Are you interested in a highly in-demand medical career where you can make a good salary without needing to spend several years in medical school? If so, then becoming a respiratory therapist might work for you!
Respiratory therapists help diagnose, treat, and monitor people of all ages who suffer from breathing conditions. They can also handle emergencies for people with conditions like asthma and heart problems.
Read on to learn how to become a respiratory therapist.
1. Find a Respiratory Therapy Program
The minimum respiratory therapist education is often an associate’s degree in respiratory care or respiratory therapy. Some colleges and universities will offer a bachelor’s degree in this area that can provide more advanced studies. For either program, prepare to show that you’ve completed several science and math courses in high school.
When seeking a respiratory therapy program, look for one with approval from the Commission on Accreditation for Respiratory Care. Many states require this accreditation for you to later get your licensure.
2. Complete Courses and Clinical Training
After you enroll in your respiratory therapist program, you’ll get started with health, chemistry, biology, pharmacy, and anatomy science classes. You’ll also begin to learn to use respiratory care equipment to perform tests and treatments and assess patients. You’ll also get your CPR certification.
Besides learning in the classroom, you’ll get hands-on experience doing respiratory therapist tasks. This often includes observations early on and then an externship or internship later in the program.
3. Take a Certification Exam
Based on your location, getting respiratory therapist certification will be required or preferred. All locations except for Alaska make certification part of the licensure process.
You’ll usually get your credentials through the National Board for Respiratory Care. This organization has examination programs to become either a Certified or Registered Respiratory Therapist.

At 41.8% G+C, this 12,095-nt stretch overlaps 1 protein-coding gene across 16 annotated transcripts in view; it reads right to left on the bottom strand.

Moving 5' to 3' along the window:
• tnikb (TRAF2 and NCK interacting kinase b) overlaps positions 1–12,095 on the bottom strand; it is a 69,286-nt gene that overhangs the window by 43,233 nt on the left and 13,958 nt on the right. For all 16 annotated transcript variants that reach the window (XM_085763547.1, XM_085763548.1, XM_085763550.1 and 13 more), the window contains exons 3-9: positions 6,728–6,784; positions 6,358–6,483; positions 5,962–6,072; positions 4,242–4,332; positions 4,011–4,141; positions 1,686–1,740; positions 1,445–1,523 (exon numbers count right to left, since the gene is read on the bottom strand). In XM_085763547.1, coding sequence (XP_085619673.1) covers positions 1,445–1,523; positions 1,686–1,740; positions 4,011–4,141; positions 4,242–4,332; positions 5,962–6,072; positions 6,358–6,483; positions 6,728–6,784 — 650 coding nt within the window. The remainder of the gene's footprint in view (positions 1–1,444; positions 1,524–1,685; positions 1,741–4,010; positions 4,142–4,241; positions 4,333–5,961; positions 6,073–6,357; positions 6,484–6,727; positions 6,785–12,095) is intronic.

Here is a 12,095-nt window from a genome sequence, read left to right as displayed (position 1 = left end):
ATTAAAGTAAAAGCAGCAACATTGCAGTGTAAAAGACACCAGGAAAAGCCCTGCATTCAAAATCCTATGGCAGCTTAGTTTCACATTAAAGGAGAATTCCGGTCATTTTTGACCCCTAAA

You’ll need to pursue the certified option first. Then you can qualify for the hands-on component of the registered option.
You can use materials at Respiratory Therapy Zone to prepare for your certification. This site has many practice questions and helpful tips.
4. Fulfill Any Remaining State Licensure Requirements
After you get your certification, you’ve completed the most difficult state requirement. But you’ll want to check with your state’s board of health to find out what else you need to do.
You may need to complete a background check and submit a licensure or registration application. You may also need to pay a fee and stay on top of continuing education.
Now You Know How to Become a Respiratory Therapist
As you’ve learned, the path to becoming a respiratory therapist is straightforward. You can often complete these requirements in two to four years. Your course load and length of clinical training can impact your pace.
Once you’ve completed your requirements, you can find work in hospitals, doctors’ offices, and nursing care centers. Job opportunities can vary by location. So, you may find traveling helpful during your job hunt.
Since you now know how to become a respiratory therapist, feel free to check out our other health posts!